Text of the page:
On the one hand, they'll have a core group of Derrick Rose, Luol Deng, Carlos Boozer and Joakim Noah that has gone to the Eastern Conference Finals and has won 85 percent of the games which all four started.
This could spell the last year for Luol Deng, as it is the final year of his contract. Carlos Boozer could be amnestied after this season, especially with Nikloa Mirotic waiting in the wings and Taj Gibson (hopefully) warming the bench.
Thibodeau's challenge will be working in the young talent while working out the veteran talent and keeping the Bulls in contention for a title. He'll need to cultivate the likes of Jimmy Butler and Marquis Teague, gradually bringing them up to be key role players.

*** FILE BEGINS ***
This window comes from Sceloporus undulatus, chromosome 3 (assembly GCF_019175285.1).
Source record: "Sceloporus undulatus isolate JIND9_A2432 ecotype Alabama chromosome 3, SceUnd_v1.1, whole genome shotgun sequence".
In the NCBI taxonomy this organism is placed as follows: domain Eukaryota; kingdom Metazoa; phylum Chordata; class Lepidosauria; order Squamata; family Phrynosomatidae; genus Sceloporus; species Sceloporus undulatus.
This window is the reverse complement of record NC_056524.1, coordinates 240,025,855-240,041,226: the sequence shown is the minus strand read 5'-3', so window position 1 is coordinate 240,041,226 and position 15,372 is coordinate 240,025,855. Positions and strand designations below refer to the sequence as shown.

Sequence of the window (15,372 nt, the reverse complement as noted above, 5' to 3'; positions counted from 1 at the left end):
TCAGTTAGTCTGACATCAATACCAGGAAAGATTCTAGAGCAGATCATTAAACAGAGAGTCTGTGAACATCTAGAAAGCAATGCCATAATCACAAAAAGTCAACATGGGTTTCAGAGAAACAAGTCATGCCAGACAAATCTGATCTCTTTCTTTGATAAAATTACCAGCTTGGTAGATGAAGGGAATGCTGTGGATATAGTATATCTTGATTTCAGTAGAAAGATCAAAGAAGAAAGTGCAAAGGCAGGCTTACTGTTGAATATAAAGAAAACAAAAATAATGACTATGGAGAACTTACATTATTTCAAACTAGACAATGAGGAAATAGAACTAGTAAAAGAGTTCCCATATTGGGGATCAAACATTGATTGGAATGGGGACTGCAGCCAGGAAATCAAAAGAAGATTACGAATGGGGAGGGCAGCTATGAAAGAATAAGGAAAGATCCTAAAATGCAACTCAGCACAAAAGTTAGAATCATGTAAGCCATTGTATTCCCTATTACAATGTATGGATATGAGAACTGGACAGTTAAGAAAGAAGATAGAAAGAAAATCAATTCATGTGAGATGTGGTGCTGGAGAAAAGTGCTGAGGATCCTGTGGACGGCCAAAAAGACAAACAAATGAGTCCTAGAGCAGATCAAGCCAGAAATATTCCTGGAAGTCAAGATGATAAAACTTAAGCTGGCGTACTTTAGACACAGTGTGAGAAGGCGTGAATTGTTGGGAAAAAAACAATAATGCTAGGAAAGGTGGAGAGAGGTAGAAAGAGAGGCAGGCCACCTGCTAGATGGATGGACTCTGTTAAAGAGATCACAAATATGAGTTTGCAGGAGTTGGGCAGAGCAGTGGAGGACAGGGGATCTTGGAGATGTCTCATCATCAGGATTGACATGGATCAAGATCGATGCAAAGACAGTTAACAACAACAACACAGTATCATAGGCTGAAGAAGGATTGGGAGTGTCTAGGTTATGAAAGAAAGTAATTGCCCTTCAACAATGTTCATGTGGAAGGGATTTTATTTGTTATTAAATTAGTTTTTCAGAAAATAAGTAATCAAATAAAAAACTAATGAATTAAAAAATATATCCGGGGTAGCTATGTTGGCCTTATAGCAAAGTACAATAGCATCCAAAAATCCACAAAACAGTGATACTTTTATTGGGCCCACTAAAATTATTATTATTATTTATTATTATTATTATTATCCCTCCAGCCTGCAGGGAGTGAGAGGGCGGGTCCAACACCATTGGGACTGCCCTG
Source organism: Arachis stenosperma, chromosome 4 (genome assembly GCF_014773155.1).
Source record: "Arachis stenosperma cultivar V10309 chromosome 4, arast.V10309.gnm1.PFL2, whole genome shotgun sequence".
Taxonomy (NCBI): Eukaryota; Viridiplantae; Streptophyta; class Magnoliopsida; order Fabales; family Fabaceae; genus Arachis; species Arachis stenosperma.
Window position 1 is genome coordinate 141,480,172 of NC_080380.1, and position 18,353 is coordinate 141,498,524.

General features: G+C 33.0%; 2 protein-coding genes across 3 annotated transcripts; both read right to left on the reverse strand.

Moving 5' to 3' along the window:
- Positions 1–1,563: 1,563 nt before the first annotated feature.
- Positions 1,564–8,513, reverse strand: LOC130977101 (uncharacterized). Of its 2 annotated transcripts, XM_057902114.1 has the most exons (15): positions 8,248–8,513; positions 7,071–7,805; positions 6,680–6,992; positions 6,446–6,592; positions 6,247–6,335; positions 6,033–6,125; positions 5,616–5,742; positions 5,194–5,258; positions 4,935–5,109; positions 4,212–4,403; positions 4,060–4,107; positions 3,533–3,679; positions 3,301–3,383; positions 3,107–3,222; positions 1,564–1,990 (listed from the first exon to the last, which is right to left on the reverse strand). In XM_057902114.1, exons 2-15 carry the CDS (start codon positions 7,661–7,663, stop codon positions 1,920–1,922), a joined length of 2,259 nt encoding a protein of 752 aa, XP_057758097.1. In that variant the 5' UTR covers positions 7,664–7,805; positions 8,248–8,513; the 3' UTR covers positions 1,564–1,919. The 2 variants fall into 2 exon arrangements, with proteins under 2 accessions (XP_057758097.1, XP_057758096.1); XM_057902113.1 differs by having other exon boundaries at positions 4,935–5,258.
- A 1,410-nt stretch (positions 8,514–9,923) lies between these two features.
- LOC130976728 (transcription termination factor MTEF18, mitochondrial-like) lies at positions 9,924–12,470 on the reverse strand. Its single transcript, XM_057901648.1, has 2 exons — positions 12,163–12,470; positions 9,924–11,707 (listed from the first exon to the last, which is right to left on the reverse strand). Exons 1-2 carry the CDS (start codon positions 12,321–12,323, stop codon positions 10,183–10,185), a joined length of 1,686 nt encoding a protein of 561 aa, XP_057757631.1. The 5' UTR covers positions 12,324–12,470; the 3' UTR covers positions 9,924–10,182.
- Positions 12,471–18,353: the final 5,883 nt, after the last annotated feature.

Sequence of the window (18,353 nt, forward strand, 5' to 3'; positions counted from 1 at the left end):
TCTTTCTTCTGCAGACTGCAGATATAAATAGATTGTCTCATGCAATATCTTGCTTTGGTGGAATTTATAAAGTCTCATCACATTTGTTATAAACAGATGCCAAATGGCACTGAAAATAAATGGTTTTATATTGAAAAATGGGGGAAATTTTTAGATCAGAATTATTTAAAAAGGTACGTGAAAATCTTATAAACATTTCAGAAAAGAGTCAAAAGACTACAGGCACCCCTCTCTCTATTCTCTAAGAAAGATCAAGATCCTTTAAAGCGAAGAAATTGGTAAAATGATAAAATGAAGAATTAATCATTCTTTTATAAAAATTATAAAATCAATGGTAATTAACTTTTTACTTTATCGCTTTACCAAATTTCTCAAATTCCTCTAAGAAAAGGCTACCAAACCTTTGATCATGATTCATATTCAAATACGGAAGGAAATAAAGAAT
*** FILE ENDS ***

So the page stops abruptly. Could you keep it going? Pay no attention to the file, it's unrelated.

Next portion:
Hopefully, the Bulls can keep Deng. If they can't, though, who will step up to fill his "glue-all" role? Can Jimmy Butler be that player? Can he groom Marquis Teague to run the offense as adeptly as Derrick Rose?
The Chicago Bulls could have Rose, Noah and Gibson, the youngsters and an entirely different cast three years from now. How well they handle that transition will depend on Thibodeau's coaching.
But here's the rub. While he's doing all that, he won't be allowed a "rebuilding" period. That group that won 85 percent of their games will be healthy and ready to go in 2013-14. The Bulls and their fans will be gunning for a title.
Thibodeau's mission will be to be balance winning with cultivating his young players to prepare them for bigger roles in the coming seasons.
The best-case scenario is a title, but with the player turnover, it would be a difficult task.
Year 3, 2014-15: Blend the Young with the Old